ARMENIAN.

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Armenia was the first country to adopt Christianity as the state religion in the 4th century. They used the Antiochine liturgy of St. James said in the Armenian language. Armenia used to be situated in what is now eastern Turkey. Following its destruction in the 11th century, it was relocated to Cilicia (southern Turkey). That is why to this day the Patriarch of this rite is known as the Patriarch of Cilicia of the Armenians. The Armenians also fell into heresy after the Council of Chalcedon. Unity with the Armenians was proclaimed by the Council of Florence in 1439, and Pope Benedict XIV confirmed the first Patriarch in 1742. At the conclusion of World War I, the Turks killed an estimated two million Armenians. Lebanon is home to the vast majority of this religion’s adherents.

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MARONITE.

Source: Our Sunday Visitor

The Maronites can trace their religion back to the 4th century, when St. Maron established a monastery to the east of Antioch. Later, monks settled in the mountainous region that is modern-day Lebanon. This ritual never veered off into heresy; rather, it became politically distinct from Rome due to the reality of Moslem or Ottoman occupation. The Maronites combine elements of the Roman Catholic Mass with the Antiochian St. James liturgy. Since Maronites only make up about 17% of the population, the country’s law mandates that the president of Lebanon must also be a member of that religious group.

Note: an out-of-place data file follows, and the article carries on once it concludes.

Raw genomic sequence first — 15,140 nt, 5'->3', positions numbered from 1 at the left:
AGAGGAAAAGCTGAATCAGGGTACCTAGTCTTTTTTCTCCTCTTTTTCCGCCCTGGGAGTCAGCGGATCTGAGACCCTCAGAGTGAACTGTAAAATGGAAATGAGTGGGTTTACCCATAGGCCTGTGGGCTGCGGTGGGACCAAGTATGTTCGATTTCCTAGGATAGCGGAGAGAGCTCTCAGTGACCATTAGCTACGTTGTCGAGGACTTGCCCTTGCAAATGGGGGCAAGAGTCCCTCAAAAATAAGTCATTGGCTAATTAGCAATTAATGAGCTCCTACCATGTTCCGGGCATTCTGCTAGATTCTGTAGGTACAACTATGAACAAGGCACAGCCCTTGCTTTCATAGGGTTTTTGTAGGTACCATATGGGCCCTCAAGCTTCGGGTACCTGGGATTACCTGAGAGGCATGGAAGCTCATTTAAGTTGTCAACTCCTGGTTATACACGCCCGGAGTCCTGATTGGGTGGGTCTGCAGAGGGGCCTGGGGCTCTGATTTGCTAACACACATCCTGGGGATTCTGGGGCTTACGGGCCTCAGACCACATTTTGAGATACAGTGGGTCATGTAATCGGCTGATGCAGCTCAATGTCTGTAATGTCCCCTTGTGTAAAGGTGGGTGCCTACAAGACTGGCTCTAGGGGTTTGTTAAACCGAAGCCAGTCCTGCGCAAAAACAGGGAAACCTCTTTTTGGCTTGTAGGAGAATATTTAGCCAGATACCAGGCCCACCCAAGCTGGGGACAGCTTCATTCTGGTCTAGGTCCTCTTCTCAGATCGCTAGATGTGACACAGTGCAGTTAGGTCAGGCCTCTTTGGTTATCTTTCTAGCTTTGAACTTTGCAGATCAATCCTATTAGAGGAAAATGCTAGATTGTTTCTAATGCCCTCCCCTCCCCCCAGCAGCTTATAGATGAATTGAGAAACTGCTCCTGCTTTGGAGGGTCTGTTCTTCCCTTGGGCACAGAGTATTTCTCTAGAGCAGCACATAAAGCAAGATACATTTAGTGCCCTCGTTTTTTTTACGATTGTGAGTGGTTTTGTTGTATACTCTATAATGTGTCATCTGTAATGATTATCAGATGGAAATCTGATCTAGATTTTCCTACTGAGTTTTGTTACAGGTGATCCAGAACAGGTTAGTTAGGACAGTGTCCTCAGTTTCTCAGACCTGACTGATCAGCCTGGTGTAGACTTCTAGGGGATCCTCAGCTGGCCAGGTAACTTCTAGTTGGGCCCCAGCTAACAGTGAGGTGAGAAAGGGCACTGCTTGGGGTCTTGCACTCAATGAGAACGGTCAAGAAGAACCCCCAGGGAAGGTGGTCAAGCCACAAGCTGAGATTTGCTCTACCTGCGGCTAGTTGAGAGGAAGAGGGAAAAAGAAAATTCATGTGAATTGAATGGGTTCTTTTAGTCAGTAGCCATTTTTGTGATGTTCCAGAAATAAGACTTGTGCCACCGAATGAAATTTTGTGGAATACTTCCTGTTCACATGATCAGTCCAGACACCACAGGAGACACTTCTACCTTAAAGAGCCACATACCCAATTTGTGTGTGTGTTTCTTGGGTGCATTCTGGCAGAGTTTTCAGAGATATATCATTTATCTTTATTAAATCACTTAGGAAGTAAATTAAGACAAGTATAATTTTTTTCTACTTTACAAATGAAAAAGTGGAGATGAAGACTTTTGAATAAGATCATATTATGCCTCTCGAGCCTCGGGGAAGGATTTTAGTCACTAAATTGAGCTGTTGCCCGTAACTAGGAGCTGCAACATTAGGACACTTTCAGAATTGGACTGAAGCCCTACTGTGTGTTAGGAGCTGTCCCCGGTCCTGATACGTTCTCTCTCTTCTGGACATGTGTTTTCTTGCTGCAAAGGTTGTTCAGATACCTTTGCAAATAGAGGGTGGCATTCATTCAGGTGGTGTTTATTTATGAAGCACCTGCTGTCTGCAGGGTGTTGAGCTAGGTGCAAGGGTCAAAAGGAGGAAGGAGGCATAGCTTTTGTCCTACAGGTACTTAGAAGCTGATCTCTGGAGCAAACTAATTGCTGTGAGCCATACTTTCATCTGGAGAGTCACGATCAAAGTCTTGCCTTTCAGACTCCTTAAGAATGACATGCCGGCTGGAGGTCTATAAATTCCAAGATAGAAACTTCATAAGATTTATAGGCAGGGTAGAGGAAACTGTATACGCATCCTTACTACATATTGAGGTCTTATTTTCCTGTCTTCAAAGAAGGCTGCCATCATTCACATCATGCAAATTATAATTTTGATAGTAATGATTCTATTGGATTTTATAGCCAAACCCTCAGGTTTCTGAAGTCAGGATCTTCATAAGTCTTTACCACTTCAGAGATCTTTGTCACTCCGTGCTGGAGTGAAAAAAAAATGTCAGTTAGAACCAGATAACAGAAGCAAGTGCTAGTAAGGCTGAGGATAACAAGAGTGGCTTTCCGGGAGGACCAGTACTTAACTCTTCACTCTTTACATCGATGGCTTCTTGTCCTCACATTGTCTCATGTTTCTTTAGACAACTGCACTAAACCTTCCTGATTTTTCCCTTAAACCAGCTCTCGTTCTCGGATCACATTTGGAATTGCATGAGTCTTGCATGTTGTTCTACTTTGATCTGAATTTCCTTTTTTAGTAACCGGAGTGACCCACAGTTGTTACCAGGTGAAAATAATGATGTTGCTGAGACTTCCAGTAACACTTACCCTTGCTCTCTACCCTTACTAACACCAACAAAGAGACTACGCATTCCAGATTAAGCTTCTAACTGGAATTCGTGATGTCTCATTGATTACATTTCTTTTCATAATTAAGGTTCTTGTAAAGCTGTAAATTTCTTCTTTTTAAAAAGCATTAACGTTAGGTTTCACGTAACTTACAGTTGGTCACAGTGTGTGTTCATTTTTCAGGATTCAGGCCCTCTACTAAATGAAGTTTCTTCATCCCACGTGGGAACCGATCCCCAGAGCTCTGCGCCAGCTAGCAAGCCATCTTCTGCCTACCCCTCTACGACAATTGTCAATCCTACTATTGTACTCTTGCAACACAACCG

CHALDEAN.

Source: Catholicsun

The ancient name for the populations of what are now Iran and Iraq was the Assyrians. Although the church was quickly established in the region, its adherents eventually fell prey to the heresy of Nestorianism in the fifth century. As a result of missionary work, many Chaldeans eventually rejoined the Roman Catholic Church, and in 1553 Pope Julius III recognized the first Patriarch of the Chaldeans. Babylonians are referred to in the Bible as Chaldeans. Most followers of this sect can be found in Baghdad, Iraq, home to the rite’s current Patriarch.

MALABAR.

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The Malabar rite, which is central to SYRO-MALABAR, originated in India. They are related to the Malankarese in that they are both descended from Thomas Christians. Despite fighting with the Portuguese in the 16th century, the Malabar rite never severed ties with Rome. The Assyrian (later termed Chaldean) church provided their bishops until the Portuguese took over, hence they are typically classified with the Chaldean family of rites. The liturgy of the Chaldean church was originally written in Syriac. Despite its antiquity, the rite did not have a central leader until Pope John Paul II appointed a Major Archbishop in 1992.

Closing Remarks

All the Catholic Church’s sacraments are holy and equally valid. In order to satisfy the Sunday requirement, it is sufficient to attend a different rite. The Catholic Church is truly universal since it brings together so many different religious traditions whose adherents all believe the same things.